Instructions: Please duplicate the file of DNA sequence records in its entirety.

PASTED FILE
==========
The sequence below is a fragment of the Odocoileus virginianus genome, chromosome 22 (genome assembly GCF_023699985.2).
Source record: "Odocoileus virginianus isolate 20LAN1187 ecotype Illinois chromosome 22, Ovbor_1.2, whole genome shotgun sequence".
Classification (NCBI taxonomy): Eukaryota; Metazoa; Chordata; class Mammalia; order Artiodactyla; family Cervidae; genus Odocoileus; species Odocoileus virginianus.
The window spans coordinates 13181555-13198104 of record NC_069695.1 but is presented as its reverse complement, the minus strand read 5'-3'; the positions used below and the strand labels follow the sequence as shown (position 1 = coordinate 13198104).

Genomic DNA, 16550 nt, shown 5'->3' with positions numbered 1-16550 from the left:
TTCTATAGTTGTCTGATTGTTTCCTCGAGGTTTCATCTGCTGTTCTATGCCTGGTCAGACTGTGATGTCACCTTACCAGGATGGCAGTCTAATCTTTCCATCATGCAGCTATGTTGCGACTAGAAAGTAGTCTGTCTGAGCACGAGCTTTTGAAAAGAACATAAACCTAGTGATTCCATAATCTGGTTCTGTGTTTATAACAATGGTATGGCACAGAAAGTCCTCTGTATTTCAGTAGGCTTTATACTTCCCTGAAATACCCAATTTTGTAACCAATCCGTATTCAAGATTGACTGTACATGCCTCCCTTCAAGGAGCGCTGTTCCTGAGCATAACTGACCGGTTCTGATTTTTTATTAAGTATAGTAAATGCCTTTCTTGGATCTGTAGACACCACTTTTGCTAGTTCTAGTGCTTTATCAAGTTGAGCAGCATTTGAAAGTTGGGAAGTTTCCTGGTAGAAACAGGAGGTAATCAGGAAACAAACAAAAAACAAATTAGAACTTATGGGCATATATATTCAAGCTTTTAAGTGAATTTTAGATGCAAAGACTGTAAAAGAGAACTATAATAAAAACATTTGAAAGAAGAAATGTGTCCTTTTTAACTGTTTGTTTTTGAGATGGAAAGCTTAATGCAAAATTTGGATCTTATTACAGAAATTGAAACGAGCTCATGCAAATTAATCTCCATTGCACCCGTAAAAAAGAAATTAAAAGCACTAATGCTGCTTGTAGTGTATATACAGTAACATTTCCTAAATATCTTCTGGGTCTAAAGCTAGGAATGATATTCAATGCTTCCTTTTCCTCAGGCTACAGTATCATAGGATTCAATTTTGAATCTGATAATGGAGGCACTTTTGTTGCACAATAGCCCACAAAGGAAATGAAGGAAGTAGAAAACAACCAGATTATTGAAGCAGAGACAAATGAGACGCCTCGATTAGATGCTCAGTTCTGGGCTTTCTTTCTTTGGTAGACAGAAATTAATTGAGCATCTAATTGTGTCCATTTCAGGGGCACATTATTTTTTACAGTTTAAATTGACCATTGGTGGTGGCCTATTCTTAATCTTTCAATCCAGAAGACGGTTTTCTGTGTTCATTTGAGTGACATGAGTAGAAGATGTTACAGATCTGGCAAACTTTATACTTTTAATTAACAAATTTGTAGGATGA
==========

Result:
The sequence below is a fragment of the Odocoileus virginianus genome, chromosome 22 (genome assembly GCF_023699985.2).
Source record: "Odocoileus virginianus isolate 20LAN1187 ecotype Illinois chromosome 22, Ovbor_1.2, whole genome shotgun sequence".
Classification (NCBI taxonomy): Eukaryota; Metazoa; Chordata; class Mammalia; order Artiodactyla; family Cervidae; genus Odocoileus; species Odocoileus virginianus.
The window spans coordinates 13181555-13198104 of record NC_069695.1 but is presented as its reverse complement, the minus strand read 5'-3'; the positions used below and the strand labels follow the sequence as shown (position 1 = coordinate 13198104).

Genomic DNA, 16550 nt, shown 5'->3' with positions numbered 1-16550 from the left:
TTCTATAGTTGTCTGATTGTTTCCTCGAGGTTTCATCTGCTGTTCTATGCCTGGTCAGACTGTGATGTCACCTTACCAGGATGGCAGTCTAATCTTTCCATCATGCAGCTATGTTGCGACTAGAAAGTAGTCTGTCTGAGCACGAGCTTTTGAAAAGAACATAAACCTAGTGATTCCATAATCTGGTTCTGTGTTTATAACAATGGTATGGCACAGAAAGTCCTCTGTATTTCAGTAGGCTTTATACTTCCCTGAAATACCCAATTTTGTAACCAATCCGTATTCAAGATTGACTGTACATGCCTCCCTTCAAGGAGCGCTGTTCCTGAGCATAACTGACCGGTTCTGATTTTTTATTAAGTATAGTAAATGCCTTTCTTGGATCTGTAGACACCACTTTTGCTAGTTCTAGTGCTTTATCAAGTTGAGCAGCATTTGAAAGTTGGGAAGTTTCCTGGTAGAAACAGGAGGTAATCAGGAAACAAACAAAAAACAAATTAGAACTTATGGGCATATATATTCAAGCTTTTAAGTGAATTTTAGATGCAAAGACTGTAAAAGAGAACTATAATAAAAACATTTGAAAGAAGAAATGTGTCCTTTTTAACTGTTTGTTTTTGAGATGGAAAGCTTAATGCAAAATTTGGATCTTATTACAGAAATTGAAACGAGCTCATGCAAATTAATCTCCATTGCACCCGTAAAAAAGAAATTAAAAGCACTAATGCTGCTTGTAGTGTATATACAGTAACATTTCCTAAATATCTTCTGGGTCTAAAGCTAGGAATGATATTCAATGCTTCCTTTTCCTCAGGCTACAGTATCATAGGATTCAATTTTGAATCTGATAATGGAGGCACTTTTGTTGCACAATAGCCCACAAAGGAAATGAAGGAAGTAGAAAACAACCAGATTATTGAAGCAGAGACAAATGAGACGCCTCGATTAGATGCTCAGTTCTGGGCTTTCTTTCTTTGGTAGACAGAAATTAATTGAGCATCTAATTGTGTCCATTTCAGGGGCACATTATTTTTTACAGTTTAAATTGACCATTGGTGGTGGCCTATTCTTAATCTTTCAATCCAGAAGACGGTTTTCTGTGTTCATTTGAGTGACATGAGTAGAAGATGTTACAGATCTGGCAAACTTTATACTTTTAATTAACAAATTTGTAGGATGA